Next week I’m moving on to the “Advanced” plan, which makes me laugh because I don’t feel very advanced. “Intermediate” maybe. “Beginner Plus” definitely. In that plan I should be able to run 30 minutes non-stop three times per week after a couple of months. That is my goal.

And if I get to the point that I’m not gasping for breath all the time, then maybe I’ll alter my route to take me down different, more heavily travelled streets. Right now I’m afraid people might try to take me to the hospital. The poor gasping thing….

Wednesday, September 16, 2009

Past Deadline: What Is this Feeling?

Good grief! I'm behind! This if from The Courier on Tuesday, Sept. 15/09.

What is this feeling?

I think I am supposed to be curled up in a corner blubbering incoherently – but I’m not. Does that make me a bad mother?

See, last week Girlchild – the second child, the youngest one, the final born – started school: all-day, alternate-day Junior Kindergarten. (Cue marching band.) That means each week there are two days, and sometimes three, when there are no children in the house. Well, Groom-boy is still lurking around sometimes, but he doesn’t count. Sort of.

This house emptiness is something I have not experienced since 2001.

I am self-employed and I work from home with the exception of some part-time teaching at Algonquin College. I have been doing this for 10 years. Almost eight years ago Boychild was born and I continued to work.

Yes, I am a WAHM (Work At Home Mom). I have taken important phone calls while cradling babies or cooking meals. Sometimes the smoke detector goes off. I have had to put off calling clients until the sibling-warfare screaming dies down. I seldom practised the sage advice to “sleep when the baby sleeps” because that was when I could write that media release or edit that brochure or organize that newsletter. Sometimes I avoid sending a final document when I finish it at midnight because I don’t want people to think I work at night. (Shhhh! Don’t tell!) But the reality is that’s when it’s quiet and the kids are in bed.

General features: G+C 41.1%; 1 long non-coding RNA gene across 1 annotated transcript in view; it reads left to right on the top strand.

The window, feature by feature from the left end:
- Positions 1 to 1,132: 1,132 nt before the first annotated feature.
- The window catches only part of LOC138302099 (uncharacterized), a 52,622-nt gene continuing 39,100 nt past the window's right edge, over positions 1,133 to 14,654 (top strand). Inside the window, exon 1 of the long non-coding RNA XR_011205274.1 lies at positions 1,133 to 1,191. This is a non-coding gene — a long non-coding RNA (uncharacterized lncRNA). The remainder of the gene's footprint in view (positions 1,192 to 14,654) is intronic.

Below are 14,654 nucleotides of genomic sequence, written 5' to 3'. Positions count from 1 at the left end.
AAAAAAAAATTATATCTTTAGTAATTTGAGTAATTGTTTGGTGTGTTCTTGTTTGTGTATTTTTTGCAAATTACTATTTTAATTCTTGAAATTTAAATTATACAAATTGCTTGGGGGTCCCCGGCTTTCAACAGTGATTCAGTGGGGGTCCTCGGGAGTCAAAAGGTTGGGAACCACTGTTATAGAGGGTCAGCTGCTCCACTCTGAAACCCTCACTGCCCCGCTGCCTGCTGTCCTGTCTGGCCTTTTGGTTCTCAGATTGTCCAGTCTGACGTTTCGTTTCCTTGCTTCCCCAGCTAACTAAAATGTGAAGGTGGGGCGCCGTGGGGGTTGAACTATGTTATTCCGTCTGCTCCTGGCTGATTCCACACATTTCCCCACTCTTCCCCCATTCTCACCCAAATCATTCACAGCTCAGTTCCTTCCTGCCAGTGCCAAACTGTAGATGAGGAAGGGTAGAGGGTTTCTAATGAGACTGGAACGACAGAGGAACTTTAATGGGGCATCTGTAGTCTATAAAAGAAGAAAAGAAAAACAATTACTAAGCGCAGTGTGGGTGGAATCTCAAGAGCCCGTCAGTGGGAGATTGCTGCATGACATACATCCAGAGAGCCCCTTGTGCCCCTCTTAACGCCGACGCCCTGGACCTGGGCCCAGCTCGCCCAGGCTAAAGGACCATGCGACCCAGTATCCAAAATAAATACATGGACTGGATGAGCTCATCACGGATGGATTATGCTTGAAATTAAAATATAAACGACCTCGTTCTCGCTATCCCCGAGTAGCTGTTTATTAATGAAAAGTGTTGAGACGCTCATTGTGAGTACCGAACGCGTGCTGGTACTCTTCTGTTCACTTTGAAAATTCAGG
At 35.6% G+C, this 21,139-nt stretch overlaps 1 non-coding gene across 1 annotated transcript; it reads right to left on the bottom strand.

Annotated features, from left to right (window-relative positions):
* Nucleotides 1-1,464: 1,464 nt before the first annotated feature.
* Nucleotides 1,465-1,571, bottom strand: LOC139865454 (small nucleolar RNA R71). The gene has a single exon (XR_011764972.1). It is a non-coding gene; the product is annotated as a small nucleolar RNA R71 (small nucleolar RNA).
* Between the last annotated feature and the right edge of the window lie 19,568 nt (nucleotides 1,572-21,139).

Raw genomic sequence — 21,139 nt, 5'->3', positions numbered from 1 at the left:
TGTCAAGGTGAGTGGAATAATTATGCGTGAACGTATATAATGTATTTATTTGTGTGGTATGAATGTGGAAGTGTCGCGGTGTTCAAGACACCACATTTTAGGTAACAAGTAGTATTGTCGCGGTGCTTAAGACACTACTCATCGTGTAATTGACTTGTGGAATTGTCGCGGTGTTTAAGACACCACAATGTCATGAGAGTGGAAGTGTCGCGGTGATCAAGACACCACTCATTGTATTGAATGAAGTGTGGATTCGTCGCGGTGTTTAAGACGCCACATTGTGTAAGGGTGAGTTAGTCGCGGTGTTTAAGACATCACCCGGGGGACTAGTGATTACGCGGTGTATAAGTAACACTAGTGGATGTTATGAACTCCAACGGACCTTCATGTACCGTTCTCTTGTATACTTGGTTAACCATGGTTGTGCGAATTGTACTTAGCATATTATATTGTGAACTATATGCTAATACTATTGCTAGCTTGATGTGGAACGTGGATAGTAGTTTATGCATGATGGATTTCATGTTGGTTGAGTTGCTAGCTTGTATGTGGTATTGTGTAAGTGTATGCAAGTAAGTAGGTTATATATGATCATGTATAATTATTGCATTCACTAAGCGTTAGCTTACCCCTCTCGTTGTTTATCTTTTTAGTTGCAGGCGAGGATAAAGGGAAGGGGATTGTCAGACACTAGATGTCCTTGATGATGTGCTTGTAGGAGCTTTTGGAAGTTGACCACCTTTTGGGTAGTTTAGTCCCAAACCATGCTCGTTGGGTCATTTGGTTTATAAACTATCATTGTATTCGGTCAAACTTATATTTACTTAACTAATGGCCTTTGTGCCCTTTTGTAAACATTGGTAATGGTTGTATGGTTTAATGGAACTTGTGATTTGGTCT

So now what will I do? Why, I’ll work in the daytime! (GASP!)

I couldn’t help but rejoice in this thought as the day drew closer for Girlchild to head to school. As exciting as the prospect of maybe recapturing some evening time is (and we’ll just wait and see how that little plan evolves), I couldn’t help but wonder – will I miss having the kids around?

Hahahaha. Probably not. (Oops! Is that the delivery truck pulling up to take away my Mother of the Year award again? Dang.)

But still – my littlest one? Girlchild, who bakes cookies with me and helps me in the garden? Gone all day? Would I cry when I dropped her off? Would my corners be all turned down on the long walk home?

On the big day Girlchild, who has been eagerly anticipating school since about 2007, woke up early, ate her breakfast, got dressed and was ready to leave half an hour before it was time to go. Her princess backpack and princess lunch bag (yes, it’s a little nauseating) were packed. Boychild, whose first day of Grade 2 was the day before, was not as eager to go. His “I LOVE school” sentiments have not yet kicked in.

We set off. Photos were taken on the front porch. I carried Girlchild’s pack since, when stuffed full of first-day necessities, it was bigger than she is. We fairly skipped to school.

As predicted, Girlchild was delighted when she arrived. She was greeted enthusiastically by her teacher and the assistants. She was introduced to other girls and boys and shown where she could keep her backpack in the yard until it was time to go inside. I grinned happily as I watched her mingle; my littlest one – so courageous and so excited to embrace new things. When it was time to go I hugged and kissed Girlchild and she waved me off and went about her very important Junior Kindergarten business.

Would I cry or would I dance with joy as I left the school yard?

Neither, apparently. Instead, as I wandered away and headed for home after the bell rang I just felt odd. And then I recognized the feeling that I had: fatigue.

Yes, the excitement that had propelled me toward this Very Important Day had finally subsided. Throw in the fact my darling children have not been sleeping well of late and you’ve got a nice heaping helping of bone tired.